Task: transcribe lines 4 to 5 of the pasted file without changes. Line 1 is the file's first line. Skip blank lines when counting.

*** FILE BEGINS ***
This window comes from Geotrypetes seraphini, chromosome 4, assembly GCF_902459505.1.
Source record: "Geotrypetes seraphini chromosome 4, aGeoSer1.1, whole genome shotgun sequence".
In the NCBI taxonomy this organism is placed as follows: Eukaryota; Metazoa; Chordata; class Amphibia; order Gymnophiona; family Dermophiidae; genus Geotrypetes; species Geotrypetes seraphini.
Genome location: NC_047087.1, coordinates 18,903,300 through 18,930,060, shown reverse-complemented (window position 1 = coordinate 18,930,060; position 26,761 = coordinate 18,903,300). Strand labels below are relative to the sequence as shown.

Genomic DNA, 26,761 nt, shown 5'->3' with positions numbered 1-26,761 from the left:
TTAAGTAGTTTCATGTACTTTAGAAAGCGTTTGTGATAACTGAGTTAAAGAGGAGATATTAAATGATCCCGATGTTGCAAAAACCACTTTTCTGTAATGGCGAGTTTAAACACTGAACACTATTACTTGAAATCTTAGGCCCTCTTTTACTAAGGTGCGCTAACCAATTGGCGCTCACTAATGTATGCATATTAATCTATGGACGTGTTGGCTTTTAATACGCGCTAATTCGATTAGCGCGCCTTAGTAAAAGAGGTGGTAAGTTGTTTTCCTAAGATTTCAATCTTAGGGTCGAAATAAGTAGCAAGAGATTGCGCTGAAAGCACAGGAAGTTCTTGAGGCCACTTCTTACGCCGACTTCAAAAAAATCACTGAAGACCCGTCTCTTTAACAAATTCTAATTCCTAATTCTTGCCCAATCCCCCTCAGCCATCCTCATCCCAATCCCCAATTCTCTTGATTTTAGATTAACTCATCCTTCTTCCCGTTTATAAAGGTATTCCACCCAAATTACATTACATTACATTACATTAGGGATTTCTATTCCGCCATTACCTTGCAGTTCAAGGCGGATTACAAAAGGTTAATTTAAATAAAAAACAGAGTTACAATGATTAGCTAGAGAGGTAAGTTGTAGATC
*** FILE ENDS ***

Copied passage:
Genome location: NC_047087.1, coordinates 18,903,300 through 18,930,060, shown reverse-complemented (window position 1 = coordinate 18,930,060; position 26,761 = coordinate 18,903,300). Strand labels below are relative to the sequence as shown.

Genomic DNA, 26,761 nt, shown 5'->3' with positions numbered 1-26,761 from the left: